Using Cannabidiol-Enriched Cannabis to Treat Pediatric Treatment-Resistant Epilepsy
Posted by Marijuana Doctors on 11/28/2016 in Medical Marijuana Studies
Treatment-resistant epilepsy has a significant impact on quality of life, behavioral function, and cognitive function in pediatric patients, and treating these seizures poses some unique challenges that leave parents frustrated. Many of the current treatments don’t work well on pediatric intractable epilepsies, and some medications have so many side effects that they have the potential to leave children in a near catatonic state. For this reason, cannabidiol-enriched medical cannabis has received a lot of attention within the past several years.
Studies and anecdotal evidence show significant medical marijuana benefits for pediatric patients suffering from treatment-resistant epilepsy, offering strong evidence for the anticonvulsant properties and safety of cannabidiol (CBD). Here’s a closer look at both anecdotal evidence and research supporting cannabidiol-enriched cannabis, as well as a look at how cannabis peer review studies can offer more help and hope for pediatric patients and their families.
The Charlotte Figi Story and Charlotte’s Web
While being well-known among the cannabis community, the Charlotte Figi story remains one of the most compelling stories surrounding the use of cannabidiol-enriched cannabis for pediatric patients with treatment-resistant epilepsy. As a young child, Charlotte was having more than 1,000 seizures a month, and even after trying multiple medications and extreme diets, nothing was working. More than once, her parents had to use life-saving procedures to bring her back to life after rescue medications stopped her breathing.
Out of desperation, her parents decided to give medical marijuana a try, and with great results. After treating Charlotte with a special marijuana strain, specifically cultivated to be low in TCH and high in CBD, Charlotte generally only has a couple seizures a month, and the ones she does have are far less severe. Created by the Stanley brothers, this unique high-CBD strain of marijuana is now known as “Charlotte’s Web,” and more than 40 pediatric patients with treatment-resistant epilepsy are now using Charlotte’s Web with great success.
Research Supporting the Use of Cannabidiol-Enriched Cannabis
Surveys and studies also back up the use of cannabidiol-enriched cannabis for pediatric patients with epilepsy that doesn’t respond to other treatments. One survey offered to parents of children with treatment-resistant epilepsy showed how successful cannabidiol-enriched cannabis can be. 84% of parents surveyed noted that their child had a significant reduction in the frequency of their seizures, and 11% reported complete freedom from seizures after using cannabidiol-enriched cannabis.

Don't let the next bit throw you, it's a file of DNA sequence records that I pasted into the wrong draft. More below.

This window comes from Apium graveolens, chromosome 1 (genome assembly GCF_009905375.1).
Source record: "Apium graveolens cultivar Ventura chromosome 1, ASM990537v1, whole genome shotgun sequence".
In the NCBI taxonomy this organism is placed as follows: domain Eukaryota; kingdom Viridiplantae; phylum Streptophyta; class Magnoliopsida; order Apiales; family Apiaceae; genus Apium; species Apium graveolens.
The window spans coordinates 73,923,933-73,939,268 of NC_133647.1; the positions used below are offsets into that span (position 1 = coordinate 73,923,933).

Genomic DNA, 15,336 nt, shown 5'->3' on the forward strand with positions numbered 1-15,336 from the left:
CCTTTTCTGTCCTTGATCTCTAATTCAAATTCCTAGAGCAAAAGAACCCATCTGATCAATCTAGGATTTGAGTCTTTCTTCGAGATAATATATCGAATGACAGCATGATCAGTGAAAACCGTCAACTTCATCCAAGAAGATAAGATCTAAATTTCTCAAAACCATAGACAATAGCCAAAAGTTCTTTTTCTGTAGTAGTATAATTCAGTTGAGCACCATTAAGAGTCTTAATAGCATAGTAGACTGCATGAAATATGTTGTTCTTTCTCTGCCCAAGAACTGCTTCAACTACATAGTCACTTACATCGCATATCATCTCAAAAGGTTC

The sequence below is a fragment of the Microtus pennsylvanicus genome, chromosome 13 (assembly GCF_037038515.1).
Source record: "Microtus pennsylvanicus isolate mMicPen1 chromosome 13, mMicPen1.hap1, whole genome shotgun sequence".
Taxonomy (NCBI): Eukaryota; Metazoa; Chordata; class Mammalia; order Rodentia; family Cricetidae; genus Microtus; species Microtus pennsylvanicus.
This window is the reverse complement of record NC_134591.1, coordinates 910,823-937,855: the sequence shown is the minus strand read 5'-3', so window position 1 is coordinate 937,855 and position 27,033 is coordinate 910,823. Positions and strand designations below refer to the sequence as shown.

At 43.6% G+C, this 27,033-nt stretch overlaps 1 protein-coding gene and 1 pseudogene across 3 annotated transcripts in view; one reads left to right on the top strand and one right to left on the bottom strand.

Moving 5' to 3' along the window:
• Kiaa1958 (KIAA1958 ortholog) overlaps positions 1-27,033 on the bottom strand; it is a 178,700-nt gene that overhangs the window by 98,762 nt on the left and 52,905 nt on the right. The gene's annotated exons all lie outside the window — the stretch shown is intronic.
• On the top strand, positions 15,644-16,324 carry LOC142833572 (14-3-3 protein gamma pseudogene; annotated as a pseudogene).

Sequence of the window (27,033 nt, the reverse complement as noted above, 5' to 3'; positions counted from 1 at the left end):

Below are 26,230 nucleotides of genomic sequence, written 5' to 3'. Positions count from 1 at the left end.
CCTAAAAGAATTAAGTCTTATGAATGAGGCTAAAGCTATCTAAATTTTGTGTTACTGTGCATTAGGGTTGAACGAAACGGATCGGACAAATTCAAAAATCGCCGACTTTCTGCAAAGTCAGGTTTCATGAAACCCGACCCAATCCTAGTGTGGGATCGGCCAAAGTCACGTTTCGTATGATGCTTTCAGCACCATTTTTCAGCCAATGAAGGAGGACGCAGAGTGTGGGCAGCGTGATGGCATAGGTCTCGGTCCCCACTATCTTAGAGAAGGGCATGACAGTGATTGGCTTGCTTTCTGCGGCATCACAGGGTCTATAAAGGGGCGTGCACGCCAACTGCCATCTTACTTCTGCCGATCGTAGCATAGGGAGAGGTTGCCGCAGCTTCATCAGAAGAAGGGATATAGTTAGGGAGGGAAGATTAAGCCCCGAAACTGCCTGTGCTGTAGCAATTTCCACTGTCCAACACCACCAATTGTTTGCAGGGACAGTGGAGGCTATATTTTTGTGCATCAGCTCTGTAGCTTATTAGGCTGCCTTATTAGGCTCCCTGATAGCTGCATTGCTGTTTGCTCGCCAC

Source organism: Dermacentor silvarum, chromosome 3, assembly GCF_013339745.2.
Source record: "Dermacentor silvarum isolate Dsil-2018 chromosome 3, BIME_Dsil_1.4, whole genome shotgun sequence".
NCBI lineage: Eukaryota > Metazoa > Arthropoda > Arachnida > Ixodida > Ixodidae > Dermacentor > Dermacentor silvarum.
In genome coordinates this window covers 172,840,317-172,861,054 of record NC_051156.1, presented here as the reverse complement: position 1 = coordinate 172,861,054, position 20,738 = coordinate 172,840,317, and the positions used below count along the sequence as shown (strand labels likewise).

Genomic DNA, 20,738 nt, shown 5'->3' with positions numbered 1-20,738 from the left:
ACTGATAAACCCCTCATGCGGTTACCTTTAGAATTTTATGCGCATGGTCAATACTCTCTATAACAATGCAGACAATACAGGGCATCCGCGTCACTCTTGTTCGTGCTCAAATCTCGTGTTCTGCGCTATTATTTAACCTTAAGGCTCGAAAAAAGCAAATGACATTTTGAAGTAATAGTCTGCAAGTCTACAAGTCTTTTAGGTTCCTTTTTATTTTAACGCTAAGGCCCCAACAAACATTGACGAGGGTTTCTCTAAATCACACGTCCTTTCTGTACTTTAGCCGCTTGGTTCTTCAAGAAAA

Another retrospective study took a look at cannabidiol-enriched medical cannabis and its effects on 74 children with treatment-resistant epilepsy, finding that CBD treatment had a very positive effect. This study found that 89% of the children involved had a reduction in seizure frequency, with 18% of those children seeing 75-100% reduction in the frequency of their seizures. Other improvements pediatric patients reported included better alertness, communication, sleep, behavior, motor skills, and language. The study concluded that the use of CBD for treating intractable epilepsy in children is highly promising and one of the best potential medical marijuana uses out there.
Cannabis Peer Review Studies Offer Help and Hope for Pediatric Patients
While anecdotal evidence and some research does support the use of medical marijuana, specifically cannabidiol-enriched cannabis, to treat pediatric patients with treatment-resistant epilepsy, further studies, such as cannabis peer review studies can help. One new peer review study is offering helpful information for patients, patient family members, and physicians. Not only will this study provide help and hope for pediatric patients interested in a medical cannabis card, but it will also allow physicians to get involved, letting them monitor the progress of pediatric patients as they begin using medical marijuana. Parents will also be able to track the progress of their child, since the study’s mobile app makes it easy to capture important data relevant to the medical condition of their child.
If your child has a medical marijuana card, you can offer help to other parents and their children today by signing up to get involved in this cannabis peer-review study. By getting involved, you and your child can be instrumental in helping doctors and other patients learn more about how cannabidiol works in pediatric patients with treatment-resistant epilepsy.